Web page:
Native Americans of San Carlos Borromeo de Carmelo

Costanoan [fn] "Costanoan" pp 485-495 by Richard Levy; and "Esselen" pp 496-499by Thomas Roy Hesterin Volume 8 CALIFORNIA in the Handbook of American Indians, Smithsonian Institute: Washington D.C., 1978 [/fn] is a language family of California Native Americans who "lived in approximately 50 separate and politically autonomous nations or tribelets" in the area extending from Monterey to San Francisco. Seven missions were established in Costanoan territory: San Carlos Borromeo de Carmelo and the two missions to the north and south of Carmel, San Juan Bautista and Soledad; and four missions in the San Francisco Bay area: San Jose, Santa Clara, Santa Cruz and San Francisco de Asis. [inline:09.jpg=A NATIVE OF THE MONTEREY AREA]

A Native of the Monterey Area Drawn about 1791 by José Cardero

The Costanoan people spoke eight languages, each of which is considered to designate a different tribelet. The name of the Costanoans speaking one of these specific languages is often used to refer to the Indians in that area. For example Chalon in Soladad, Mutson in San Juan Bautista and Rumsen in Mission Carmel. There was extensive "comingling of the Costanoan with peoples of different linguistic and cultural background during the mission period." After the Carmel mission (initially located at the Monterey presidio) was moved in 1770 to the Carmel Valley, the natives to the south, the Esselen, were gathered to this mission. The first foreign visitors to San Carlos Borremeo de Carmelo, members of a French scientific expedition, arrived in September, 1786 where they were welcomed by Fr. Fermin Lasuén. The neophytes from the mission were lined up to greet the visitors (and given an extra ration of food that day). [inline:10.jpg=MISSION CARMEL 1786]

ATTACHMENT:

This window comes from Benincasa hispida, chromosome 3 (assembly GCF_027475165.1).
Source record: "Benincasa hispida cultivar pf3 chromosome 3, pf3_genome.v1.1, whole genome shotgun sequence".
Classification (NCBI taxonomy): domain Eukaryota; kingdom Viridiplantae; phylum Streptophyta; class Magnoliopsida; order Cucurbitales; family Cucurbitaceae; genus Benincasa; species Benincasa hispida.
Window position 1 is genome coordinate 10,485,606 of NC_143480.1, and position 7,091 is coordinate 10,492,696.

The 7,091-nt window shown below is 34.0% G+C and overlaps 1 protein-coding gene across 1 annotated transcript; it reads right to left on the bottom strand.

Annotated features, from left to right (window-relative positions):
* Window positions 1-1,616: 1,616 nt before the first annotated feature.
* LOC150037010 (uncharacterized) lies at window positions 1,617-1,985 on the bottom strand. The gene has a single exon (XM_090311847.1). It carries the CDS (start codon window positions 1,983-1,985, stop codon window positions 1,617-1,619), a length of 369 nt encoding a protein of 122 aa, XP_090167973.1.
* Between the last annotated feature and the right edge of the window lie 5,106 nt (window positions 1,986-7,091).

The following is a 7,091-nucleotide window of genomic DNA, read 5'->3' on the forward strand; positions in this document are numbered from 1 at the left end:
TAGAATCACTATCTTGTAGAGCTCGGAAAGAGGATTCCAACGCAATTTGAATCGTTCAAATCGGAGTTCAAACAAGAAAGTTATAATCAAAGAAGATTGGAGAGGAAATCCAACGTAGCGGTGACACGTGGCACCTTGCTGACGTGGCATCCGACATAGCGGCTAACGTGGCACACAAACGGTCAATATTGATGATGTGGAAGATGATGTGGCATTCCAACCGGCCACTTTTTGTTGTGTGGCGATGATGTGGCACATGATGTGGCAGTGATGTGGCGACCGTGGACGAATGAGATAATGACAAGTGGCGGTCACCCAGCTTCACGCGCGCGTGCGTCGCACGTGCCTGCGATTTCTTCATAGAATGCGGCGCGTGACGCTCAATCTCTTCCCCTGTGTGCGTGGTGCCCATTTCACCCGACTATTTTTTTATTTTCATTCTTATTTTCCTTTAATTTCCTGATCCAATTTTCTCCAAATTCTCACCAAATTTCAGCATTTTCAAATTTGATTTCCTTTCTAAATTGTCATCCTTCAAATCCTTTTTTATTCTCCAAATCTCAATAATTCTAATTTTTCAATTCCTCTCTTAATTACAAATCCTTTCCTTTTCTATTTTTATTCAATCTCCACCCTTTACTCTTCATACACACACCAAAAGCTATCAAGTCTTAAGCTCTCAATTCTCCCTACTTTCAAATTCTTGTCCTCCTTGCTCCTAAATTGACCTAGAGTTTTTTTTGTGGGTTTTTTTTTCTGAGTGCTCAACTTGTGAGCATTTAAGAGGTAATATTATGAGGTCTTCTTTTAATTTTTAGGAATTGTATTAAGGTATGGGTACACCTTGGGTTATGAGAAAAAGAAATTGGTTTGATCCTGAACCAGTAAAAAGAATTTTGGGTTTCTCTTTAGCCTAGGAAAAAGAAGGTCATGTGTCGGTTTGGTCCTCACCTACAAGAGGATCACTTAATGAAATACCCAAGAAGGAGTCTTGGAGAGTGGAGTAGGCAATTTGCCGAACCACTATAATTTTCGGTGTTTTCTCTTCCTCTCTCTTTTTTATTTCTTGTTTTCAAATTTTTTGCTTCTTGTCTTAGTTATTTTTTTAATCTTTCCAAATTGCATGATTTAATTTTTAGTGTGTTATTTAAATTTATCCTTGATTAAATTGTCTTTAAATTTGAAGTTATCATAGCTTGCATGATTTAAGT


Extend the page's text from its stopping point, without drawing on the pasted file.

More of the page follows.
Mission Carmel 1786 Drawn by José Cardero French Explorer Jean-Francois de la Perouse Being Received at Mission Carmel in 1786

The Costanoan people lived off the land, which they carefully preserved. Each fall, large areas of the forest underbrush were burned to promote the growth of seed bearing trees, increase the grazing area for deer, elk and antelopes, and facilitate the gathering of acorns, the native's most important plant food. [inline:11.jpg=INDIANS POUNDING ACORNS]

Indians Punding Acornsby A.T. Agate

The Costanoan language was all but extinct by the end of 19th century. It is estimated that in 1973 there were only 200-300 descendants left, many of those with mixed ancestry. A group of descendants in the San Jose area united as the Ohlone Indian Tribe but no government recognition has ever been given.